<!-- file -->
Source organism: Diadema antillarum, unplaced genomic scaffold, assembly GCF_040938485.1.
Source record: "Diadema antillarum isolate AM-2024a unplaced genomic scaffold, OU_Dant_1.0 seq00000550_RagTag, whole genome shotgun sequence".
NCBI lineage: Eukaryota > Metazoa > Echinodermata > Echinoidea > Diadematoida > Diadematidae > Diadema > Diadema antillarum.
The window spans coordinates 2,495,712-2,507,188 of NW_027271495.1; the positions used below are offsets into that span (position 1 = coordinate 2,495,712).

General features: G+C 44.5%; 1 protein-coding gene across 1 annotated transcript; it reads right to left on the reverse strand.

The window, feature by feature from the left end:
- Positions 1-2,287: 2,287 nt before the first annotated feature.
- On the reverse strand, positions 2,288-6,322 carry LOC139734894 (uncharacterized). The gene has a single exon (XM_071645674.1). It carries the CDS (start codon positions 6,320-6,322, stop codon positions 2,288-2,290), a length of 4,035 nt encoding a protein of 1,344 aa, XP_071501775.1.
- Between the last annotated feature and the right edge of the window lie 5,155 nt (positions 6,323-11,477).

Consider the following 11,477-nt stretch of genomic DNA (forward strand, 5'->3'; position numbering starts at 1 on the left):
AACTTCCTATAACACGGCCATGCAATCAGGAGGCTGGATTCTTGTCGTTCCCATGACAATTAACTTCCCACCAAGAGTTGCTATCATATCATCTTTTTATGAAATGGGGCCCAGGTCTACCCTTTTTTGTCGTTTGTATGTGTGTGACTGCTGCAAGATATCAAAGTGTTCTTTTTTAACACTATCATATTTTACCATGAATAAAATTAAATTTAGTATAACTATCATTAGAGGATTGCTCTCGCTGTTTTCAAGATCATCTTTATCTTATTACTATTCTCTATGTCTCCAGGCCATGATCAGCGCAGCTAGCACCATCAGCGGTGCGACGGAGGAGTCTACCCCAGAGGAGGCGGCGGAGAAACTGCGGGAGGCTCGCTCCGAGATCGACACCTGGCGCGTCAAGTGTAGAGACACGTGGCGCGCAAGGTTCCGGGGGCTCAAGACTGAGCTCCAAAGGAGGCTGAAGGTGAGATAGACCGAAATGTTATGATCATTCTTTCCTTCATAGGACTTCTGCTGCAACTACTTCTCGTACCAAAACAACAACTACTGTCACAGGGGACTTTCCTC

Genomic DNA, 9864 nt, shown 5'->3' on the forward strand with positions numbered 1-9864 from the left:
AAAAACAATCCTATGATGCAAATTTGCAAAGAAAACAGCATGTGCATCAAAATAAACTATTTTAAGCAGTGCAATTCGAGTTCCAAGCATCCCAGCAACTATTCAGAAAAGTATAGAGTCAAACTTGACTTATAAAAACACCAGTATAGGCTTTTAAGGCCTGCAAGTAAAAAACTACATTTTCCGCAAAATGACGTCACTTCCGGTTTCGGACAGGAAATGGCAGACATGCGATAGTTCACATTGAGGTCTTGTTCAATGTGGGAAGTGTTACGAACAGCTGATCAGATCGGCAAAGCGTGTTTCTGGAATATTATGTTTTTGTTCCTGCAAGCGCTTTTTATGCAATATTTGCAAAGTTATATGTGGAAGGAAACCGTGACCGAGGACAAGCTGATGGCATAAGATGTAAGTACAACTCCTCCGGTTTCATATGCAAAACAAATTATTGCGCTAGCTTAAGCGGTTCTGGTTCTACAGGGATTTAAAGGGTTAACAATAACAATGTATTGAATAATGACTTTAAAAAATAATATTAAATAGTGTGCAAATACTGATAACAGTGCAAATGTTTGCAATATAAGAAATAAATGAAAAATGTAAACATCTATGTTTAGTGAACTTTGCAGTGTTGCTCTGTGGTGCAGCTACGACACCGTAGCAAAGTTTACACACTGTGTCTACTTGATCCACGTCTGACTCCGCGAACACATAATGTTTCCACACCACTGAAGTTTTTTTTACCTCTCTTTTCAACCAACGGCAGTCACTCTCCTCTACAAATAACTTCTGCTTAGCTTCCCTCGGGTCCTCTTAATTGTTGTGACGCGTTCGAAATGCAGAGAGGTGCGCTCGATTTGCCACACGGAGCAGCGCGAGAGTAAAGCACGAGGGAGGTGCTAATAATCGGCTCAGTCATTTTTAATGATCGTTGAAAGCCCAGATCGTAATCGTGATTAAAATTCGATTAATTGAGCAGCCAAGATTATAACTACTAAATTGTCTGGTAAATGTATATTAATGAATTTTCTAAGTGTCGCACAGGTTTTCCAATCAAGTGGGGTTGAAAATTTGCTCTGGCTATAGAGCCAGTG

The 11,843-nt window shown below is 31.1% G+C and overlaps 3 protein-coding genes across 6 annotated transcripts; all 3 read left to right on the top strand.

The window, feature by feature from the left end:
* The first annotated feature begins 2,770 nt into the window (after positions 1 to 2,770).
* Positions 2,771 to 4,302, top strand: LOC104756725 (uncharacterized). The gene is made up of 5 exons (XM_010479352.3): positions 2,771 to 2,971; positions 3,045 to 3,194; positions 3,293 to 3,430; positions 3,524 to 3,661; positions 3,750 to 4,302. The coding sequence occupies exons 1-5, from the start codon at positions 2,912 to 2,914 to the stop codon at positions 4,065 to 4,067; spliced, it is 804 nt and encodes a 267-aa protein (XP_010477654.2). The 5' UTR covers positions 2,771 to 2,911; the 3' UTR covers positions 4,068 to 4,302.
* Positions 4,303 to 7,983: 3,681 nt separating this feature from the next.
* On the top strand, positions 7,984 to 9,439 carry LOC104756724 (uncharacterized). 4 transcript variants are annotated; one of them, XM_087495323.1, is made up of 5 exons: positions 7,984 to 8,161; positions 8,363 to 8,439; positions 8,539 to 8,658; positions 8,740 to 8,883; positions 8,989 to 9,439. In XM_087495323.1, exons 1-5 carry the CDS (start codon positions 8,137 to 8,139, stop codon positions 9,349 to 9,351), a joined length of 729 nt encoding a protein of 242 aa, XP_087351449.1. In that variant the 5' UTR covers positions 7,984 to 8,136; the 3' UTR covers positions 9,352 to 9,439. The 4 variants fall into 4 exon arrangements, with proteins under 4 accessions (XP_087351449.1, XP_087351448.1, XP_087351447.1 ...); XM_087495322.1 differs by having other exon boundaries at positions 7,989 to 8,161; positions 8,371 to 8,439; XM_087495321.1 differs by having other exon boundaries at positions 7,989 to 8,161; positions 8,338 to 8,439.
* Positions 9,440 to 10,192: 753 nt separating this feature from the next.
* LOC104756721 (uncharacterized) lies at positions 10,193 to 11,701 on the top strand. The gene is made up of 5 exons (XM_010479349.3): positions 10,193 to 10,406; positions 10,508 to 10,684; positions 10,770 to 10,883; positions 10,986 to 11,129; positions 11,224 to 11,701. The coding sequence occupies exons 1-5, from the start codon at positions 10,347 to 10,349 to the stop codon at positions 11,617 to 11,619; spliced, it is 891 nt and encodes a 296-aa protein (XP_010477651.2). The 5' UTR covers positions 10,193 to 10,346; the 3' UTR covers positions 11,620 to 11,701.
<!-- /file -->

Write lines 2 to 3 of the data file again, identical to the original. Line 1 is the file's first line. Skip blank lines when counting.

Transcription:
Source record: "Diadema antillarum isolate AM-2024a unplaced genomic scaffold, OU_Dant_1.0 seq00000550_RagTag, whole genome shotgun sequence".
NCBI lineage: Eukaryota > Metazoa > Echinodermata > Echinoidea > Diadematoida > Diadematidae > Diadema > Diadema antillarum.